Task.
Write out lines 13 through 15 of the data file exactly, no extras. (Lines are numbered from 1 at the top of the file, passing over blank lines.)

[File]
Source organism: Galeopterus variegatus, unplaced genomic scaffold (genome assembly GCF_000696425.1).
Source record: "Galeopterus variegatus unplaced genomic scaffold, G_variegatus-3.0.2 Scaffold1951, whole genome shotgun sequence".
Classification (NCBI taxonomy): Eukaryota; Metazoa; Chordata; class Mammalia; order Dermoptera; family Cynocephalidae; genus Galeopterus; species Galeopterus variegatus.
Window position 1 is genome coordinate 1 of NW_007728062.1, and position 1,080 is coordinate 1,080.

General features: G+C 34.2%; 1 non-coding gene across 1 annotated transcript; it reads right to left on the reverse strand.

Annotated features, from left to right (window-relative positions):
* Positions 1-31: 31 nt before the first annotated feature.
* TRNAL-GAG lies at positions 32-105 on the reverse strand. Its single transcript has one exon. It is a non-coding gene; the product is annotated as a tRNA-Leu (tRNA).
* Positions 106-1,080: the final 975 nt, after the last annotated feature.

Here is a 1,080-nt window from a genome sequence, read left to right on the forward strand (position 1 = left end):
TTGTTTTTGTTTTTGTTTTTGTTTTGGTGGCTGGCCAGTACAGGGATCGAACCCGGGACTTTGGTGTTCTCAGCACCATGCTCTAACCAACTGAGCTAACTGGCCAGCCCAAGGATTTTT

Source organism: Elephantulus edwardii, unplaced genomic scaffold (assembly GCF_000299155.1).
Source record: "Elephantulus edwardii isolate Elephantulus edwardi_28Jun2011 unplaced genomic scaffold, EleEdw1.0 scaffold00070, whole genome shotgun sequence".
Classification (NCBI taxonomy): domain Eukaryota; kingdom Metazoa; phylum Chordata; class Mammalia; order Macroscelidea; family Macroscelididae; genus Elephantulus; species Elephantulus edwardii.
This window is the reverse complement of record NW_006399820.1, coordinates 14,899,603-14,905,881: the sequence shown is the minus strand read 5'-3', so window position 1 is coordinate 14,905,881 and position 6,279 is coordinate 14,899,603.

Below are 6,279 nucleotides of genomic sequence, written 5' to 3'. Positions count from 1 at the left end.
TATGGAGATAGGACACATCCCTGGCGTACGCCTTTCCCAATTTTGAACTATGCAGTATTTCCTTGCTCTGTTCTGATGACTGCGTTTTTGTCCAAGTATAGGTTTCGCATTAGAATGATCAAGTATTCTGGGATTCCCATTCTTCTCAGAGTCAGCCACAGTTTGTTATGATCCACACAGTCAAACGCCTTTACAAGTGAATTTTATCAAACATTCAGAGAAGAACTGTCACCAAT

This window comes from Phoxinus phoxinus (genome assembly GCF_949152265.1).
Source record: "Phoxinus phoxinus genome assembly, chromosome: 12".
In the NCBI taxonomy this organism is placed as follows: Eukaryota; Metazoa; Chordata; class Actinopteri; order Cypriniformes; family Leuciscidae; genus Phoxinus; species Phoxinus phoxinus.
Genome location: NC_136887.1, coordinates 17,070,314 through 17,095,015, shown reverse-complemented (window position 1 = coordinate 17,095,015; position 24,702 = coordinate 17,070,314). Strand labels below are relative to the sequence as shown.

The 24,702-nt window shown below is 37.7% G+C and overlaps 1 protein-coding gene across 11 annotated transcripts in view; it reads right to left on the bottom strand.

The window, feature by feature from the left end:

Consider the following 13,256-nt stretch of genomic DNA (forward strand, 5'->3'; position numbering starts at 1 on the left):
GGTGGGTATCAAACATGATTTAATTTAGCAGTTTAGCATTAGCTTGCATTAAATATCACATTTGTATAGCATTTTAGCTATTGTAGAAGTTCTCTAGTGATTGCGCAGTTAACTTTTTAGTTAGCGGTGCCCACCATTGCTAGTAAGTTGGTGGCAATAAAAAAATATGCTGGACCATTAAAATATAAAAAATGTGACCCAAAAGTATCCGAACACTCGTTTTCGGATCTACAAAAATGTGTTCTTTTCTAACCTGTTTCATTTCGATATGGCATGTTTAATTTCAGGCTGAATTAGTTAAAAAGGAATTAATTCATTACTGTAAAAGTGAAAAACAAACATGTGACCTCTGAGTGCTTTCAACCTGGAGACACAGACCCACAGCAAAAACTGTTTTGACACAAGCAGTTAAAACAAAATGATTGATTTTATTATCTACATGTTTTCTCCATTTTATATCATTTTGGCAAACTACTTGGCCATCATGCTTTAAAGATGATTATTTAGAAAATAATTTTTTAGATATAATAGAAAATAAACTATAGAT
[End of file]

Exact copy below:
Source record: "Elephantulus edwardii isolate Elephantulus edwardi_28Jun2011 unplaced genomic scaffold, EleEdw1.0 scaffold00070, whole genome shotgun sequence".
Classification (NCBI taxonomy): domain Eukaryota; kingdom Metazoa; phylum Chordata; class Mammalia; order Macroscelidea; family Macroscelididae; genus Elephantulus; species Elephantulus edwardii.
This window is the reverse complement of record NW_006399820.1, coordinates 14,899,603-14,905,881: the sequence shown is the minus strand read 5'-3', so window position 1 is coordinate 14,905,881 and position 6,279 is coordinate 14,899,603.